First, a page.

Extra Crunch roundup: Adtech investing, Intuit buys Mailchimp, ideal customer profiles

Major gains in online advertising have boosted valuations for adtech startups since the pandemic began, but one insider says investors are missing the party.

“Adtech is having a moment,” writes industry veteran Casey Saran.

“And while much of the oxygen has been soaked up by large legacy companies hitting the public market, there have been smaller deals that indicate a hunger for better creative adtech.”

Saran shares five reasons “why VCs should consider ratcheting up their investment into adtech startups building the next generation of creative tools.”


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On Wednesday, September 22 at 9:05 a.m PT, I’m moderating “The Path for Underrepresented Entrepreneurs,” a panel discussion at Disrupt 2021.

Our conversation will examine some of the unique challenges facing founders from historically marginalized groups, the strategies they used along the way, and the disruptive changes we need to consider if we want to see fundamental change.

I’ll be speaking with:

  • Hana Mohan, founder & CEO, MagicBell
  • Leslie Feinzaig, founder & CEO, Female Founders Alliance
  • Stephen Bailey, co-founder & CEO, ExecOnline

I hope you’ll attend; we’ll take audience questions after our discussion concludes. Thanks very much for reading Extra Crunch this week, and have a great weekend.

Walter Thompson
Senior Editor, TechCrunch
@yourprotagonist

5 things you need to win your first customer

Putting the final building block onto the top of a rising pile signifying success and achievement

Image Credits: AndrewLilley (opens in a new window) / Getty Images

Congratulations on shipping your product, but how much do you know about your target customers?

Companies that haven’t created an ideal customer profile and performed a SWOT analysis are making big bets on guesswork and intuition. Sometimes that works out, but more frequently, it leads to tears.

In a guest post that walks readers through the fundamentals of creating customer personas that map to your company’s goals, Grammarly product marketing lead Bryan Dsouza shares five basic requirements for customer acquisition.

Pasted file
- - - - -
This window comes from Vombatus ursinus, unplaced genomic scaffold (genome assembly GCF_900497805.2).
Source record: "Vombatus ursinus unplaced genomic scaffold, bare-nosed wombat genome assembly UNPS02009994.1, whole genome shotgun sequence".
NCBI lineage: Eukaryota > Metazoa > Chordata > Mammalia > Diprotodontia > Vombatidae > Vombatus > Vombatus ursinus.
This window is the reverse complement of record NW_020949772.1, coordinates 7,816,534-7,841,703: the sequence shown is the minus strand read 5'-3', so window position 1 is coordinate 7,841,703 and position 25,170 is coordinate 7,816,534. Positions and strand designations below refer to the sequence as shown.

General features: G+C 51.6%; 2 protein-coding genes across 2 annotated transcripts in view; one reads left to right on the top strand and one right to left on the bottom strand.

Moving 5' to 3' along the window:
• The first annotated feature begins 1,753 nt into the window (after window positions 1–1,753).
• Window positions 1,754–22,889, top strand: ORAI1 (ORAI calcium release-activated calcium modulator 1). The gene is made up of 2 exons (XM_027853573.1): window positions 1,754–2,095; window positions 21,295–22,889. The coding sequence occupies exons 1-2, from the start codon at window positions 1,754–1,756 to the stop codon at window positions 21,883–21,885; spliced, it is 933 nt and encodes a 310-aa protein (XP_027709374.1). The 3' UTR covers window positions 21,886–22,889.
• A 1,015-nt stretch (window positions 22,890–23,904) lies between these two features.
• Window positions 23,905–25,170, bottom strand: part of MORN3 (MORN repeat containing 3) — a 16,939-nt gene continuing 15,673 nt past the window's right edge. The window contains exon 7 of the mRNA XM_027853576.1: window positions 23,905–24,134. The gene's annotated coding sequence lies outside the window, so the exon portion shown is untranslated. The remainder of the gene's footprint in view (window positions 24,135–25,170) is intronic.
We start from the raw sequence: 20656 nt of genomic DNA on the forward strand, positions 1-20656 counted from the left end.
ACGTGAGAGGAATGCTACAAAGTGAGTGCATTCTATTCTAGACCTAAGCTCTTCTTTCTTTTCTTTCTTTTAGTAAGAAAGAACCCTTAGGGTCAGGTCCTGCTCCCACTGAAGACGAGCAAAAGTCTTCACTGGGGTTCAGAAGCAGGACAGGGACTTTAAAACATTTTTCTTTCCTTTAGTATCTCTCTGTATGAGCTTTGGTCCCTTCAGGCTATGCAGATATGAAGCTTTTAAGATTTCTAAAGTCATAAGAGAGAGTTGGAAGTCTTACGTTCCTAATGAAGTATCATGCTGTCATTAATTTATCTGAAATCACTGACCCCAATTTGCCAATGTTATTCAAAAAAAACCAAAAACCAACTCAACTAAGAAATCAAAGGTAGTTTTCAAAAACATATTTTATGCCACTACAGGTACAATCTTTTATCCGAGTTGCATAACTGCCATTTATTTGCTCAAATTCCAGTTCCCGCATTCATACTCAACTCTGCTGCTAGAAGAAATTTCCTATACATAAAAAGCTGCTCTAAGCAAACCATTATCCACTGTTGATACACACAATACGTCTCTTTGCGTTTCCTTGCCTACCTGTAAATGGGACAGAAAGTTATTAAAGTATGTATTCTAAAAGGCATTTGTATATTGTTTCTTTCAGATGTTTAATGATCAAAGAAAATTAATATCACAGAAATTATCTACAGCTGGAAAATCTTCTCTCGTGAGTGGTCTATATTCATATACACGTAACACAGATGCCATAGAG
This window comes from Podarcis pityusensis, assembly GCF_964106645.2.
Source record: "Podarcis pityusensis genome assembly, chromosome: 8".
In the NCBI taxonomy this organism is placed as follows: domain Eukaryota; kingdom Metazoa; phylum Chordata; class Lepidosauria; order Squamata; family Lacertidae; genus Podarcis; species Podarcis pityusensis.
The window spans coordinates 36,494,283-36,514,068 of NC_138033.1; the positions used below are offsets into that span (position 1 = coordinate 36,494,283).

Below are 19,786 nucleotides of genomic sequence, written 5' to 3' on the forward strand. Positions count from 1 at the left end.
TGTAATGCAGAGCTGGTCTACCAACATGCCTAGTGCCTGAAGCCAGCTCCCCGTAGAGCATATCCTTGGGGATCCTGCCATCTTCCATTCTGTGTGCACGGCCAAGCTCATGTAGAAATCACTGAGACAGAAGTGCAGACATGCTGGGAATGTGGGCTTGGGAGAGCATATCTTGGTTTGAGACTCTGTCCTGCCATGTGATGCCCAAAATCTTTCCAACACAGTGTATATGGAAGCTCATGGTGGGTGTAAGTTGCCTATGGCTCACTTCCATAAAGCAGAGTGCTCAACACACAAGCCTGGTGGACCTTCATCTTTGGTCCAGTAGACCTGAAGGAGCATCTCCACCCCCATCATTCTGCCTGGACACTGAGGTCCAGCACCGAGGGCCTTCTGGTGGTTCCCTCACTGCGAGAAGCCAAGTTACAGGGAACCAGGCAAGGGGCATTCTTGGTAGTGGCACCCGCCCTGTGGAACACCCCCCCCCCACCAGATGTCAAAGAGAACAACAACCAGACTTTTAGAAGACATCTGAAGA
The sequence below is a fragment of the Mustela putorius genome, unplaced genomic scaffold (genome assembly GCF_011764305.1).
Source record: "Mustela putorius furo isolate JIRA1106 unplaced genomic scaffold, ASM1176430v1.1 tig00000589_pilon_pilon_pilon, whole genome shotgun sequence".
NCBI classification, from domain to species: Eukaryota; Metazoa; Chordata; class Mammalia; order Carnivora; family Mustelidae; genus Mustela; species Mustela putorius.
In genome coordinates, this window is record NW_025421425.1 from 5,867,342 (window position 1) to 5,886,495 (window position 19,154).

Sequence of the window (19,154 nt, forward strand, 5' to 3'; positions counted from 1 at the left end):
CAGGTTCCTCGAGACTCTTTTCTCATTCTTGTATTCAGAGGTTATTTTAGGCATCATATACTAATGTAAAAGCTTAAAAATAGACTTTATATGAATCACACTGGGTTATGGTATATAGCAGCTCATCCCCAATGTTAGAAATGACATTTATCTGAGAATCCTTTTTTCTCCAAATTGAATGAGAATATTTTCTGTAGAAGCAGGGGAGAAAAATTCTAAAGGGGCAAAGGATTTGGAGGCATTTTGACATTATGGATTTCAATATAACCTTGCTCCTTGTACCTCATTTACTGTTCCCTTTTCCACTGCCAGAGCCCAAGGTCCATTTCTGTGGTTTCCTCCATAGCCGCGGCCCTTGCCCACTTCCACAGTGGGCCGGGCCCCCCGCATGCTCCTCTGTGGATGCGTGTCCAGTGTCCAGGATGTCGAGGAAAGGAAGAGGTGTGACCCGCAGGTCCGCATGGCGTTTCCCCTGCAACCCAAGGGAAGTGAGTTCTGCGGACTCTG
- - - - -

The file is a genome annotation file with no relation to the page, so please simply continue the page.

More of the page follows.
“Understanding and executing on these things can guarantee you that first customer win, provided you do them well and with sincerity,” he says.

“Your investors will also see the fruits of your labor and be comforted knowing their dollars are at good work.”

4 ways to leverage ROAS to triple lead generation

Someone pops the tab on a soda can, releasing a mist/spray

Image Credits: joshblake (opens in a new window) / Getty Images

In school, it’s highly unethical to copy someone else’s work and pass it off as your own. In business, however, it is expected.

Xiaoyun TU, global director of demand generation at Brightpearl, wrote a comprehensive guide for how to use the key metric of return on advertising spend (ROAS) to triple your company’s lead generation.

“A ‘good’ ROAS score is different for each company and campaign,” she says. “If your figure isn’t where you’d like it to be, you can leverage ROAS data to create targeted campaigns and personalized experiences.”

3 strategies to make adopting new HR tech easier for hiring managers

Steps with Check Mark on Chalkboard

Image Credits: porcorex (opens in a new window) / Getty Images

Most of us prefer to trust our instincts instead of letting automated tools help us make decisions, particularly when it comes to hiring. But that’s not smart.